“If all other things remain equal, it is clear that adding more carbon dioxide to the atmosphere will warm the planet. However the real difficulty is that nothing remains equal, and reliable prediction of the impact of carbon dioxide on the climate requires that we understand natural climate variability properly. Until we understand natural climate variability better, we cannot reliably infer sensitivity to greenhouse gas forcing or understand its role in influencing extreme weather events. […] While 20th century climate change is most often explained in terms of external forcing, with natural internal variability providing high frequency ‘noise,’ the role of large multidecadal oscillations is receiving increasing attention.” [13]

October 28, 2012

“The manufactured consensus of the IPCC has had the unintended consequences of distorting the science, elevating the voices of scientists that dispute the consensus, and motivating actions by the consensus scientists and their supporters that have diminished the public’s trust in the IPCC.” [14]

Key Deeds

March 29, 2017

Judith Curry was a witness in a house committee hearing titled “Climate Science: Assumptions, Policy Implications, and the Scientific Method” chaired by Lamar Smith. The hearing also featuring testimony from John Christy, Michael Mann, and Roger Pielke, Jr. DeSmog reported that the House Committee on Science, Space and Technology hearings “have officially turned into theater to stage climate science denial,” noting that Michael Mann was the only witness on the committee to represent the 97% consensus view that humans cause climate change. [53][54]

Officially, the hearing was organized to “examine the scientific method and process as it relates to climate change” and “focus on the underlying science that helps inform policy decisions.” [54]

Rep. Suzanne Bonamici, a Democrat from Oregon, noted from the outset that “The witness panel does not really represent the vast majority of climate scientists.” For an accurate representation of the science, she said to “Visualize 96 more climate scientists that agree with the mainstream consensus. […] For a balanced panel we’d need 96 more Dr. Manns.” [53]

The Global Warming Policy Foundation (GWPF) published the written testimonies by Curry, Christy, Mann, and Pielke online. [55]

“I'm mostly concerned about the behavior of other scientists,” Curry claimed early in her testimony. “Scientists who demonize their opponents are behaving in a way that’s antithetical to the scientific process. These are the tactics of enforcing a premature theory for political purpose,” she said. [53]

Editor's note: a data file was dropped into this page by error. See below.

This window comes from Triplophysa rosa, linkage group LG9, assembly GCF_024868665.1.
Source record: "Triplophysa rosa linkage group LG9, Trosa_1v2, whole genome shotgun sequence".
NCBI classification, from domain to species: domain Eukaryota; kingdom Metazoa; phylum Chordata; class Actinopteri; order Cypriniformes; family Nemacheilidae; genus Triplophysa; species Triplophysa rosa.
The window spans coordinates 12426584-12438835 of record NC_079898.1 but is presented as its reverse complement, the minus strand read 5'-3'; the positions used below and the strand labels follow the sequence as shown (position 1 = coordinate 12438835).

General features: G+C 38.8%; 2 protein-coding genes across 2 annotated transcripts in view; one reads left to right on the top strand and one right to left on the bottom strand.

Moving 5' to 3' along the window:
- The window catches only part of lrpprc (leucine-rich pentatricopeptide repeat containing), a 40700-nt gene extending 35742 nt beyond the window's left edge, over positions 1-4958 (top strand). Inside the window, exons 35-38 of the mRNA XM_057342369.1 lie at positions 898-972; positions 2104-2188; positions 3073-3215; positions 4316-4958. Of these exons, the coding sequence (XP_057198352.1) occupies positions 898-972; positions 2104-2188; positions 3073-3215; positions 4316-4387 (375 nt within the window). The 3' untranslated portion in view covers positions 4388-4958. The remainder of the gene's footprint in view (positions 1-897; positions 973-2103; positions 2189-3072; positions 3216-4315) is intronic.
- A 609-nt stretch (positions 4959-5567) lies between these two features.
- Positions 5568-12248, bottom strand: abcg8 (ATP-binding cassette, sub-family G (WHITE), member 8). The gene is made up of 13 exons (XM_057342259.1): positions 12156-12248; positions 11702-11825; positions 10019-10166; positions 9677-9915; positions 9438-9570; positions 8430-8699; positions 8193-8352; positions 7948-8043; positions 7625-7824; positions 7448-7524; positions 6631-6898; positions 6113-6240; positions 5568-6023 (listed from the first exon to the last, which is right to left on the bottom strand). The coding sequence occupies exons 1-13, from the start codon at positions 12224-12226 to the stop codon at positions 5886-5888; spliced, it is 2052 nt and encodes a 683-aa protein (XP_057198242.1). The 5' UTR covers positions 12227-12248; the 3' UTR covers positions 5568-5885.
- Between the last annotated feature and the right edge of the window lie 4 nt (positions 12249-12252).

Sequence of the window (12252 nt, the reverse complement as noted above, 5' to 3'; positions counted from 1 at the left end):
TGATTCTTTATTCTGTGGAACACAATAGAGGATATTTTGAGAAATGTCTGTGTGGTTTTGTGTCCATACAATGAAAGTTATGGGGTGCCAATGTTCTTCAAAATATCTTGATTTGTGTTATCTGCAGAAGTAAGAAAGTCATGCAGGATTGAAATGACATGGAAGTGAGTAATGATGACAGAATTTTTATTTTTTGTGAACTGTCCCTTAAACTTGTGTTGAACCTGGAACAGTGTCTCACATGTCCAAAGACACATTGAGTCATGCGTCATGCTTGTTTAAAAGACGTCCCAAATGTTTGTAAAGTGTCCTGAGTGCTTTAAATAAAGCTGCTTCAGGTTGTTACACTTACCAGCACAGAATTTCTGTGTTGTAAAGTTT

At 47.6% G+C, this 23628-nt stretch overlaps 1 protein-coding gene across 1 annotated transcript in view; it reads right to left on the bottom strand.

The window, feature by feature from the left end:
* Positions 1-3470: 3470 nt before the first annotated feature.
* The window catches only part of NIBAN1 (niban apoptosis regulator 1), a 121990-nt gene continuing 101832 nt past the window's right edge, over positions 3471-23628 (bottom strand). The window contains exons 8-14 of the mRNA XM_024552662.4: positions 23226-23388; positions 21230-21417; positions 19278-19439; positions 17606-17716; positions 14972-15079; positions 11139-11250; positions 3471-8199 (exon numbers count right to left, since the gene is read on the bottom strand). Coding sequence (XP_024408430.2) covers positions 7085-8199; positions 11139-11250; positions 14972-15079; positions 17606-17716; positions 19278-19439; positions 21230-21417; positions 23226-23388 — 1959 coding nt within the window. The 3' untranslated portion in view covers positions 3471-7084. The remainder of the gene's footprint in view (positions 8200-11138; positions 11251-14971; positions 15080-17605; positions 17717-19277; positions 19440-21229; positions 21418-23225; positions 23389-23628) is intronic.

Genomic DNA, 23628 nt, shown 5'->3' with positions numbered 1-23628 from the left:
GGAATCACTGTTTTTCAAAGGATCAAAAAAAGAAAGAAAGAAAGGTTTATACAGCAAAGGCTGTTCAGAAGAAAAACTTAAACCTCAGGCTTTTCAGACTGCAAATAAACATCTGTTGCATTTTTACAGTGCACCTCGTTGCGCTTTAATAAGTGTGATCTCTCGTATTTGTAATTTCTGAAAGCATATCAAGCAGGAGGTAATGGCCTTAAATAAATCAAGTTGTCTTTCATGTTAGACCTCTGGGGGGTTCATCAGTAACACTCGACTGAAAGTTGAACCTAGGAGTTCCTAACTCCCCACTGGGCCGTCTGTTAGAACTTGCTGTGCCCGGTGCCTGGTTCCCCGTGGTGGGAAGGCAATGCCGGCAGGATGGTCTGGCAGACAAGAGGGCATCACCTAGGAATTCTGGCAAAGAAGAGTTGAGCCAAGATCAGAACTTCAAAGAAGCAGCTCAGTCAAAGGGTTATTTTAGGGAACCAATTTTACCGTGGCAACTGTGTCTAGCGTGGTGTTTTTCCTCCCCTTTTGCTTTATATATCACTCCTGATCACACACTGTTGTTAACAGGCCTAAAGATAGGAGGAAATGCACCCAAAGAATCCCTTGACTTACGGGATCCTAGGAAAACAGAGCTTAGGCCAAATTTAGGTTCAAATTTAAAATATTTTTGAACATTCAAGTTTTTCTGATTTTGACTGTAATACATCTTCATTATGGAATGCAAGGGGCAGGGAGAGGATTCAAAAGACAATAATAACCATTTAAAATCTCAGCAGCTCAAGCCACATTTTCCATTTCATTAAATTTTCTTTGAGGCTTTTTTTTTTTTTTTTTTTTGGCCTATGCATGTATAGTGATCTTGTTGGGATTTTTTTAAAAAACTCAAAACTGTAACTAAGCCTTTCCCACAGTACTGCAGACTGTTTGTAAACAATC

She goes on to claim that climate scientists are faced by pressure to maintain certain views:

 “There is enormous pressure for climate scientists to conform to the so-called consensus,” Curry said in her testimony. “Owing to these pressures, and the gutter tactics of the academic debate on climate change, I recently resigned my tenured faculty position at Georgia Tech.”  [53]

Curry frequently talks about supposed “uncertainty” surrounding climate science in her testimony. Shortly after Curry notes that ”There is uncertainty” regarding sea ice and sea level rise, Michael Mann responds in his testimony[53]

Now, we hear so much about uncertainty, as if uncertainty is a reason for inaction. But, in this case, the uncertainties are breaking against us. Because we are actually seeing more rapid loss of ice from those ice sheets than the climate models that many here criticize had predicted in the past.” [53]

When asked about funding, Curry said:  [53]

I think that the funding for observing systems, particularly satellite observing systems, is money very, very well spent. Also for our ocean observing systems.” However, Curry suggests that funding for studies that, supposedly, “implicitly assume that climate change is caused by humans and that it’s dangerous” are not useful.

“[T]hese are not useful studies,” she said. “What we need is more fundamental climate dynamics research to understand how the climate system works on decadal to century time scales and use this understanding to develop new structural forms for our climate models.” [53]

During Michael Mann's testimony, he highlighted how Curry had supported the views of EPA administrator Scott Pruitt, and how he found that worrying: [53]

“What is particularly concerning to me is that one of our witnesses here today, Judith Curry, supported [Pruitt's] statement. She said, I do not find any thing to disagree with in what he said. 

Which means that she is clearly going against what the U.S. National Academy of Sciences has said—what every academic, scientific organization in the U.S. that has weighed in on the matter has said—and I find that distressing,” Mann said. [53]

Curry went on to address her reaction to being said she was on the “Fringes”: [53]

“I am not out there in the fringes. My main point is that I think there are a lot of uncertainties and that the climate models and the data, etc., are not fit for the purpose for drawing highly confident conclusions about what has been causing the recent warming.”  [53]

She added that “It’s been warming for hundreds of years, and we can’t explain all of that due to human causes.” [53]

She also claimed that Pielke and Christy are “Absolutely not” on the fringe. [53]